Beijing: Researchers have discovered 115,000-year-old bone tools in China, which suggest that the toolmaking techniques mastered by prehistoric humans there were more sophisticated than previously thought.
Marks found on the excavated bone fragments show that humans living in China in the early Late Pleistocene were already familiar with the mechanical properties of bone and knew how to use them to make tools out of carved stone.
These humans were neither Neanderthals nor sapiens, according to the research published in the journal PLOS ONE.
“These artifacts represent the first instance of the use of bone as raw material to modify stone tools found at an East Asian early Late Pleistocene site," said Luc Doyon from the University of Montreal in Canada.
“They’ve been found in the rest of Eurasia, Africa and the Levante, so their discovery in China is an opportunity for us to compare these artifacts on a global scale," said Doyon.
The seven bone fragments analysed by researchers were excavated between 2005 and 2015 at the Lingjing site in central China’s Henan province. The artifacts were found buried at a depth of roughly 10 metres. At the time, the site was being actively used as a water spring for animals.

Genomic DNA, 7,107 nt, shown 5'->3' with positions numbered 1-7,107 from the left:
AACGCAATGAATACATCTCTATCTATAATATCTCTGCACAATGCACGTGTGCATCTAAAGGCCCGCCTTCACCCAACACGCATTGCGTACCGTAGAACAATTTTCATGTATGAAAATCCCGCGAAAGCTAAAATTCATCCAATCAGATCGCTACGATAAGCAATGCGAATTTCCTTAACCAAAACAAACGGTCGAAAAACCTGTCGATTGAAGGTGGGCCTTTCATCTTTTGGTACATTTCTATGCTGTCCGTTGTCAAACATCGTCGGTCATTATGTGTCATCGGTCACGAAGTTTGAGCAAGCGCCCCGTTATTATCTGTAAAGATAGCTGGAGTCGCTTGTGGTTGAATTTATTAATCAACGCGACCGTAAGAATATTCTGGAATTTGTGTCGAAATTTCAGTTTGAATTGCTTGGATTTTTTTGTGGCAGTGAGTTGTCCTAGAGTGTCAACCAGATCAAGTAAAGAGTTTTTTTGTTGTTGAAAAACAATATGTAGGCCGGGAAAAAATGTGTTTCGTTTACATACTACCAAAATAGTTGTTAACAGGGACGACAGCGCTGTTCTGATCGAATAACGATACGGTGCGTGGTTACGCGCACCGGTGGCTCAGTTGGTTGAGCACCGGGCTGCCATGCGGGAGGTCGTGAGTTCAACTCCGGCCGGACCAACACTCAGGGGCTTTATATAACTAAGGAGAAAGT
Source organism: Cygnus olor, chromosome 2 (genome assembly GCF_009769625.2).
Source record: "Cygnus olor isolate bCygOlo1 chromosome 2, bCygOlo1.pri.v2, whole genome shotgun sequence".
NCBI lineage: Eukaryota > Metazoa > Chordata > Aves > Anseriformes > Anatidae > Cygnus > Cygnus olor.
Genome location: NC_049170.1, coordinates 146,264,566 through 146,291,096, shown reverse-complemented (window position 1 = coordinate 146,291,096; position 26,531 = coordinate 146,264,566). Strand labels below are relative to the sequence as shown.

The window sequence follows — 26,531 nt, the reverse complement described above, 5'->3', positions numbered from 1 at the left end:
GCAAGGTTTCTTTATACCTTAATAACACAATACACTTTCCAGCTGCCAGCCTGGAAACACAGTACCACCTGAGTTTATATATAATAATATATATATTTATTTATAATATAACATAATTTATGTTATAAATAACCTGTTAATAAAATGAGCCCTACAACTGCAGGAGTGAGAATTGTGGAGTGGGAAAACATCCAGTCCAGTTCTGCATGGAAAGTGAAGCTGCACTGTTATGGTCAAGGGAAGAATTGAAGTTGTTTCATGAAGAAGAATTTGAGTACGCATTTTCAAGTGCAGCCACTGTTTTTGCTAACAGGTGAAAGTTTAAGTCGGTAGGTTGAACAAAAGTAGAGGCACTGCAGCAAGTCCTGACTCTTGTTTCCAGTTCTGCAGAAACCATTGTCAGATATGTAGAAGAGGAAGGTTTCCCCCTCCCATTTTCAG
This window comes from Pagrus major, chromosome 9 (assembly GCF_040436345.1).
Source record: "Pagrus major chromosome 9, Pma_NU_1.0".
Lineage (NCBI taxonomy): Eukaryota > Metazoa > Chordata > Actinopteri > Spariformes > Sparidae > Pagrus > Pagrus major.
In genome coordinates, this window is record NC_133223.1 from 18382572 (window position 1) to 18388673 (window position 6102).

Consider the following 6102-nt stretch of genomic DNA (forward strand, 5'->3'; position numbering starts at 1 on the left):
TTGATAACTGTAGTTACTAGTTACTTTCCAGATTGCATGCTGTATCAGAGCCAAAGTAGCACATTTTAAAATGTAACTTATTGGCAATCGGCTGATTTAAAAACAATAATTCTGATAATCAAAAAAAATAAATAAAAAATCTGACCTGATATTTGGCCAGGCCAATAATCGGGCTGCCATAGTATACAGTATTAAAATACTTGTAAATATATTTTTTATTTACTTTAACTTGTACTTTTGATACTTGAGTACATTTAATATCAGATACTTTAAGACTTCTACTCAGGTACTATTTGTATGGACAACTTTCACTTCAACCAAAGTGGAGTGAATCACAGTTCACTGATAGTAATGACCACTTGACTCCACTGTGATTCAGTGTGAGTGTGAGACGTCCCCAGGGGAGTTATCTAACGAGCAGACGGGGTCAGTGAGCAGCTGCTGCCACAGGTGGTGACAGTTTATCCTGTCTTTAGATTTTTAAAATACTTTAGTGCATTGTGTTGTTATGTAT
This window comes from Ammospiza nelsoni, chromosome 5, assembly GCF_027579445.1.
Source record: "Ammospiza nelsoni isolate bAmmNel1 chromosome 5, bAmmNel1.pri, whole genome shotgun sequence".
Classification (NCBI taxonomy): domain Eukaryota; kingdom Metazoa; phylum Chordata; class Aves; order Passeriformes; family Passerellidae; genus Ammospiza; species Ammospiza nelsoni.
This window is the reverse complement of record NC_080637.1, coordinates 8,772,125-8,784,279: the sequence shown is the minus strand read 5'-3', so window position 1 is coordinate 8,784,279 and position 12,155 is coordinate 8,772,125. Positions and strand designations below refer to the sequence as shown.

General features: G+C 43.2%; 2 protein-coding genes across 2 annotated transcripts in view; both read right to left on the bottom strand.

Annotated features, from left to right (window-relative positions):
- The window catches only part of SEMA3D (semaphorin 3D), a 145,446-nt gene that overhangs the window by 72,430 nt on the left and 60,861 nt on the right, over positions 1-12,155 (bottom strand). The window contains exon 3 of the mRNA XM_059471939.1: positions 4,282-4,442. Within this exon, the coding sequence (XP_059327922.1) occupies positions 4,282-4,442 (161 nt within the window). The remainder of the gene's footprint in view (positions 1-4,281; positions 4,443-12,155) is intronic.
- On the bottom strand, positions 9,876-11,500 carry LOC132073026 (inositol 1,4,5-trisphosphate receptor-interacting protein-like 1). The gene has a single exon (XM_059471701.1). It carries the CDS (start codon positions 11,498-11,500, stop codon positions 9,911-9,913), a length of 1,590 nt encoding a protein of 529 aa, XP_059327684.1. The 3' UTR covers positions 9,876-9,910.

Prehistoric humans likely used these water supply points for killing and butchering their animal prey, researchers said. The bone fragments were dated using optically stimulated luminescence (OSL), a method widely used by geologists for dating the sediment layers in which tools are found.
The researchers identified three types of bone retouchers, known as soft hammers, that were used to modify stone (or lithic) tools. The first type was weathered limb bone fragments, mainly from cervid metapodials, marginally shaped by retouching and intensively used on a single area.
The second type was long limb bone flakes resulting from the dismemberment of large mammals, used for quick retouching or resharpening of stone tools, Doyon said.
The third type was a single specimen of an antler of an axis deer that, close to its tip, shows impact scars produced by percussing various lithic blanks, he said.